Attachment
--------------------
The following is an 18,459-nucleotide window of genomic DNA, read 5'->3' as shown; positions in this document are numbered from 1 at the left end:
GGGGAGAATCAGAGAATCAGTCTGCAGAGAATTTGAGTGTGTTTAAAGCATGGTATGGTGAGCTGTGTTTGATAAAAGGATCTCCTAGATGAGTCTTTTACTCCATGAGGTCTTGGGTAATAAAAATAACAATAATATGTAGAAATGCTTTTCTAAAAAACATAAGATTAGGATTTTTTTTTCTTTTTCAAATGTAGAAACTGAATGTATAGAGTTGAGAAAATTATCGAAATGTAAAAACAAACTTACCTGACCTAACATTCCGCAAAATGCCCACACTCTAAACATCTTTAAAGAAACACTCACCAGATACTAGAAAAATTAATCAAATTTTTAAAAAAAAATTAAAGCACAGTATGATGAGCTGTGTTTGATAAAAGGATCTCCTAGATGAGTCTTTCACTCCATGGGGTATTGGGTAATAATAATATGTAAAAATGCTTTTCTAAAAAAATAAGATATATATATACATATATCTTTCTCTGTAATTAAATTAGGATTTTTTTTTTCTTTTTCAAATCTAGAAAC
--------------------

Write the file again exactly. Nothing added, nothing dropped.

The following is an 18,459-nucleotide window of genomic DNA, read 5'->3' as shown; positions in this document are numbered from 1 at the left end:
GGGGAGAATCAGAGAATCAGTCTGCAGAGAATTTGAGTGTGTTTAAAGCATGGTATGGTGAGCTGTGTTTGATAAAAGGATCTCCTAGATGAGTCTTTTACTCCATGAGGTCTTGGGTAATAAAAATAACAATAATATGTAGAAATGCTTTTCTAAAAAACATAAGATTAGGATTTTTTTTTCTTTTTCAAATGTAGAAACTGAATGTATAGAGTTGAGAAAATTATCGAAATGTAAAAACAAACTTACCTGACCTAACATTCCGCAAAATGCCCACACTCTAAACATCTTTAAAGAAACACTCACCAGATACTAGAAAAATTAATCAAATTTTTAAAAAAAAATTAAAGCACAGTATGATGAGCTGTGTTTGATAAAAGGATCTCCTAGATGAGTCTTTCACTCCATGGGGTATTGGGTAATAATAATATGTAAAAATGCTTTTCTAAAAAAATAAGATATATATATACATATATCTTTCTCTGTAATTAAATTAGGATTTTTTTTTTCTTTTTCAAATCTAGAAAC